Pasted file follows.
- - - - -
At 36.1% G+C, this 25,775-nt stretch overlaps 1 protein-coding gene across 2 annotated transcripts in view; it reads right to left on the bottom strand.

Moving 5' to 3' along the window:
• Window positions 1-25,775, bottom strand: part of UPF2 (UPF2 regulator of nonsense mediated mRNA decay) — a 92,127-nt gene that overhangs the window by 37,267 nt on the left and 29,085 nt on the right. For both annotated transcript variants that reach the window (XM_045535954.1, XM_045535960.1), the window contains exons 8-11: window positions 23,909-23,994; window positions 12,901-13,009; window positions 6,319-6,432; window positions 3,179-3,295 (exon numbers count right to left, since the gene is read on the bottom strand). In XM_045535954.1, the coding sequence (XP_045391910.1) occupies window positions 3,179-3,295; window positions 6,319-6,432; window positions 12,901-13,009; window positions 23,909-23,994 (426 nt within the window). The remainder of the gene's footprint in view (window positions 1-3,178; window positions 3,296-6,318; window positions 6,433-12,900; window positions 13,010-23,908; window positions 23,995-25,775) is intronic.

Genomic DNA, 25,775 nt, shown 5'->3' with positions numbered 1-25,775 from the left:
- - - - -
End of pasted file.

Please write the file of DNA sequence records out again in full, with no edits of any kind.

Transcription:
At 36.1% G+C, this 25,775-nt stretch overlaps 1 protein-coding gene across 2 annotated transcripts in view; it reads right to left on the bottom strand.

Moving 5' to 3' along the window:
• Window positions 1-25,775, bottom strand: part of UPF2 (UPF2 regulator of nonsense mediated mRNA decay) — a 92,127-nt gene that overhangs the window by 37,267 nt on the left and 29,085 nt on the right. For both annotated transcript variants that reach the window (XM_045535954.1, XM_045535960.1), the window contains exons 8-11: window positions 23,909-23,994; window positions 12,901-13,009; window positions 6,319-6,432; window positions 3,179-3,295 (exon numbers count right to left, since the gene is read on the bottom strand). In XM_045535954.1, the coding sequence (XP_045391910.1) occupies window positions 3,179-3,295; window positions 6,319-6,432; window positions 12,901-13,009; window positions 23,909-23,994 (426 nt within the window). The remainder of the gene's footprint in view (window positions 1-3,178; window positions 3,296-6,318; window positions 6,433-12,900; window positions 13,010-23,908; window positions 23,995-25,775) is intronic.

Genomic DNA, 25,775 nt, shown 5'->3' with positions numbered 1-25,775 from the left: